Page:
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  • Jan Mcdonald

Are you worried or anxious?

Blog 1 January 2023

Are you worried or anxious?

Worrying and anxiety are related but distinct concepts. Worrying refers to the act of thinking about potential negative outcomes or problems. Anxiety, on the other hand, is a feeling of unease, such as worry, fear, or apprehension, often about an imminent event or something with an uncertain outcome. Anxiety can be a general feeling of unease or a specific disorder such as Generalized Anxiety Disorder (GAD) characterised by excessive and unrealistic worry about everyday events and activities. In summary, worrying is a thought, and anxiety is a feeling.

How do you know if you have anxiety?

There are several common symptoms of anxiety, including:

1. Constant worry or fear.

2. Difficulty concentrating.

3. Trouble sleeping.

4. Physical symptoms such as dizziness, rapid heartbeat, and muscle tension.

5. Difficulty controlling anxiety.

6. Avoiding situations that may cause anxiety.

What can you do if you are suffering from anxiety?

Below are some healthy coping mechanisms for anxiety that you can try for yourself:

1. Exercise: Physical activity can help reduce anxiety by releasing endorphins and other stress-reducing chemicals in the brain.

2. Deep breathing: Taking slow, deep breaths can help calm the

body and mind, especially during moments of anxiety.

3. Journaling: Writing down your thoughts and feelings can help

you process and release emotions and can also be a helpful way to identify

triggers for anxiety.

4. Progressive muscle relaxation: This technique involves tensing and relaxing different muscle groups in the body, which can help reduce

physical tension and calm the mind.


Mindfulness practices: Activities such as meditation, yoga,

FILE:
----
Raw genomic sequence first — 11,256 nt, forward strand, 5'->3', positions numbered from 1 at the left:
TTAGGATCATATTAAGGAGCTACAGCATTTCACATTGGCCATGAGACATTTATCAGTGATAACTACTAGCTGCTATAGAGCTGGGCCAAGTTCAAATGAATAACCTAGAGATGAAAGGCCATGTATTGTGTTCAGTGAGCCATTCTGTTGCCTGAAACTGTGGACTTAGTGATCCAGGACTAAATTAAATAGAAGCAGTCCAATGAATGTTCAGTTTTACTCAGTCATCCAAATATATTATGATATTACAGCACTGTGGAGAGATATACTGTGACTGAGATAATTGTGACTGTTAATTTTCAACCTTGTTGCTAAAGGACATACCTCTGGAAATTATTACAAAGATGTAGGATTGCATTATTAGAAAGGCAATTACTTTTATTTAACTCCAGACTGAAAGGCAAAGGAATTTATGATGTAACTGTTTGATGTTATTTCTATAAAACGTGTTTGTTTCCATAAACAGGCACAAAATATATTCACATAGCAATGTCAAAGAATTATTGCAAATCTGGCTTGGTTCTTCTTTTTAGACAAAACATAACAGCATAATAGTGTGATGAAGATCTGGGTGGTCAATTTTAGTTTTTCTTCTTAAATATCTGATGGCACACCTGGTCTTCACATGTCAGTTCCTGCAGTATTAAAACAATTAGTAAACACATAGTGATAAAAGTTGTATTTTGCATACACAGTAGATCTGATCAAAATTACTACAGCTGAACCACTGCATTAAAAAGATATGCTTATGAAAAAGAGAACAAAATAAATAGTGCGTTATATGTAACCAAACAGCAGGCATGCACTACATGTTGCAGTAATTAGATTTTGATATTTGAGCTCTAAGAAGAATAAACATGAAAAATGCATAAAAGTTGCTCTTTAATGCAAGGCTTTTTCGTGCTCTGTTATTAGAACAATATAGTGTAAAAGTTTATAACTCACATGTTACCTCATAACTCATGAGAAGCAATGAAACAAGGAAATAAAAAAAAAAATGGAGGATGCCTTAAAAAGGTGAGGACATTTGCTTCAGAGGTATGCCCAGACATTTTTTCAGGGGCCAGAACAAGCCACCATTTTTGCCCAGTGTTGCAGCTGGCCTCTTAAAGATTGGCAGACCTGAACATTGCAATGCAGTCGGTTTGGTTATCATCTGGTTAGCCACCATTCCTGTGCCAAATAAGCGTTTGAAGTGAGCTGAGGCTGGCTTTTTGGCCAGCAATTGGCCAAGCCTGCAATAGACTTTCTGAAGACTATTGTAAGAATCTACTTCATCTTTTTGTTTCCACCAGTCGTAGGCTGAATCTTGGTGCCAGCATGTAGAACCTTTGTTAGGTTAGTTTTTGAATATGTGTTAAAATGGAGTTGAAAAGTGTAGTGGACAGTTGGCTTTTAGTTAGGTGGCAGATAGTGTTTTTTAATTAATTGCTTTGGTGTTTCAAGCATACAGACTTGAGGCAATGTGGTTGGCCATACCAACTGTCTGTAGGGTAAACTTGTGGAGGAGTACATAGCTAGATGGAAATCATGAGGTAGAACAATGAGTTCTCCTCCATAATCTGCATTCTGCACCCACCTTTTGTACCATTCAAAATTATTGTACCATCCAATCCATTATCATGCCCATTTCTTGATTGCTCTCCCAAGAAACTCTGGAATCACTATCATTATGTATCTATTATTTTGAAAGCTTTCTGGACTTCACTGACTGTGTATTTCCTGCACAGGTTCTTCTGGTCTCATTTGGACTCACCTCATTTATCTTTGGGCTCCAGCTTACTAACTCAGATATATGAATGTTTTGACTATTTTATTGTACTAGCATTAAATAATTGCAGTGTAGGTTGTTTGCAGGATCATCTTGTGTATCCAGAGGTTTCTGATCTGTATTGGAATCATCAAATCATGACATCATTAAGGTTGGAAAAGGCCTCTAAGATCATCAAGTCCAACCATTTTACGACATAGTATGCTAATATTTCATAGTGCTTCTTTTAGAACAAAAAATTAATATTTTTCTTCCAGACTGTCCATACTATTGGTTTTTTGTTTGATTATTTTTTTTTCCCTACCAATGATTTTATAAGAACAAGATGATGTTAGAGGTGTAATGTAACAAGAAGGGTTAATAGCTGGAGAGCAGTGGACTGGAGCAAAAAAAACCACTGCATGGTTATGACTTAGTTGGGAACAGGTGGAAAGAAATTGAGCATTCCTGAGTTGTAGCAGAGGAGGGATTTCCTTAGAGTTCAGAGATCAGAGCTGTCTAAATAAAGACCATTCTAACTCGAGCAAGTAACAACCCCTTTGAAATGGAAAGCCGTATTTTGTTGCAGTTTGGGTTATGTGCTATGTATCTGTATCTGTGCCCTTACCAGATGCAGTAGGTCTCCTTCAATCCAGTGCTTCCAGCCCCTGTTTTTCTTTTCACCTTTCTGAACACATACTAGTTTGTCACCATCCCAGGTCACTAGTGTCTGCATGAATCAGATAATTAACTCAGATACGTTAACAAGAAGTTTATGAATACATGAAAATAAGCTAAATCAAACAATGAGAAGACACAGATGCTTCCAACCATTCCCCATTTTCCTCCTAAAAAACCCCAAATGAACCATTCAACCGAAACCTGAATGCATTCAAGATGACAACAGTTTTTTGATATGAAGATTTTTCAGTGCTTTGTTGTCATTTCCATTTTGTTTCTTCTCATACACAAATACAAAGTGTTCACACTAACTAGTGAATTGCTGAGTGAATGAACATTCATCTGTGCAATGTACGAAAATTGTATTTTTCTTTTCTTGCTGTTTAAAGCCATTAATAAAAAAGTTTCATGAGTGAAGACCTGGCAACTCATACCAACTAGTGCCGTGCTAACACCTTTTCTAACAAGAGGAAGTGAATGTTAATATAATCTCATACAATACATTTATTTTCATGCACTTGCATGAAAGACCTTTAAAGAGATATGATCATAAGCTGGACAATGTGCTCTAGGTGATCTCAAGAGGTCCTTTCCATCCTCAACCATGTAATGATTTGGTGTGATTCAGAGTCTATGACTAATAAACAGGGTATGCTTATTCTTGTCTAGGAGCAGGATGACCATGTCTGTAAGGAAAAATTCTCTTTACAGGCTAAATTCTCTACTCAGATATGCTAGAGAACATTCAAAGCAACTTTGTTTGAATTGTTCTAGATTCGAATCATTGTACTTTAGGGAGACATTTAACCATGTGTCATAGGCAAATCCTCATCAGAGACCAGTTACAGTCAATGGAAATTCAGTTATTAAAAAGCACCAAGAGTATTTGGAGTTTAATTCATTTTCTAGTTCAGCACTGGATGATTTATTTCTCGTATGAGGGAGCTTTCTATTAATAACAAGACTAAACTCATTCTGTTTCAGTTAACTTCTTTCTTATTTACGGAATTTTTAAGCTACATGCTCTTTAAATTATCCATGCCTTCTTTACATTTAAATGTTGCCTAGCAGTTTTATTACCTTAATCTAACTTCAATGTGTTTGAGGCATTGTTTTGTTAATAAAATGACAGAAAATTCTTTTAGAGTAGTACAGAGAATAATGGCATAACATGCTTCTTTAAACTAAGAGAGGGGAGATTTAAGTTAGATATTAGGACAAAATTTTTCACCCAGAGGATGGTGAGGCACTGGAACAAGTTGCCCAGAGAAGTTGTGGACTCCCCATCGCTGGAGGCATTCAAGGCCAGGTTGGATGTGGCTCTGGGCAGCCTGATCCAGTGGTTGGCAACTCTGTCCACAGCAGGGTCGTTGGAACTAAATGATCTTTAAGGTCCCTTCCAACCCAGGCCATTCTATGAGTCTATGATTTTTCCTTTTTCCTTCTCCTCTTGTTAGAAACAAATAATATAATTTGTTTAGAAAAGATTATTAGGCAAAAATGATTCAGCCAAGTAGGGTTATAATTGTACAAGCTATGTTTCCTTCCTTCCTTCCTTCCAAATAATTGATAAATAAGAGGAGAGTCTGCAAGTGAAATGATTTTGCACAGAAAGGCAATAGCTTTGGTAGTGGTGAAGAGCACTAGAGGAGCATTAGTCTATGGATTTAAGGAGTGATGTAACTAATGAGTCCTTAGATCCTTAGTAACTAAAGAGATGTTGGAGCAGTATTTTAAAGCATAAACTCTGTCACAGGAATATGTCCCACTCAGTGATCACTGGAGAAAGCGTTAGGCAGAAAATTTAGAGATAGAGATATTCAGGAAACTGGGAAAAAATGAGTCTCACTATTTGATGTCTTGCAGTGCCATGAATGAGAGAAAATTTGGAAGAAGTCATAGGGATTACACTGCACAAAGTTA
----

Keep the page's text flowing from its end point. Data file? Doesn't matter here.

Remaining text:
and tai chi can help individuals become more present in the moment and better

able to manage anxiety.

If however you are experiencing anxiety symptoms on a regular basis and they are interfering with your daily life, it is important to speak with a health professional. They can help determine if you have anxiety and may discuss appropriate treatment.

Therapy can be a very effective treatment for anxiety.

As a person-centred counsellor, I would approach the treatment of anxiety by focusing on the individual's unique experiences and needs. I would aim to create a safe and supportive therapeutic environment where the individual feels accepted and understood.

In counselling sessions, I may use

techniques such as active listening and reflective questioning to help each

individual better understand their thoughts and feelings and to explore any

underlying issues that may be contributing to their anxiety.

The goal of person-centred counselling

for anxiety is to help the individual feel more self-aware and empowered to

make positive changes in their life, rather than simply focusing on reducing anxiety symptoms.

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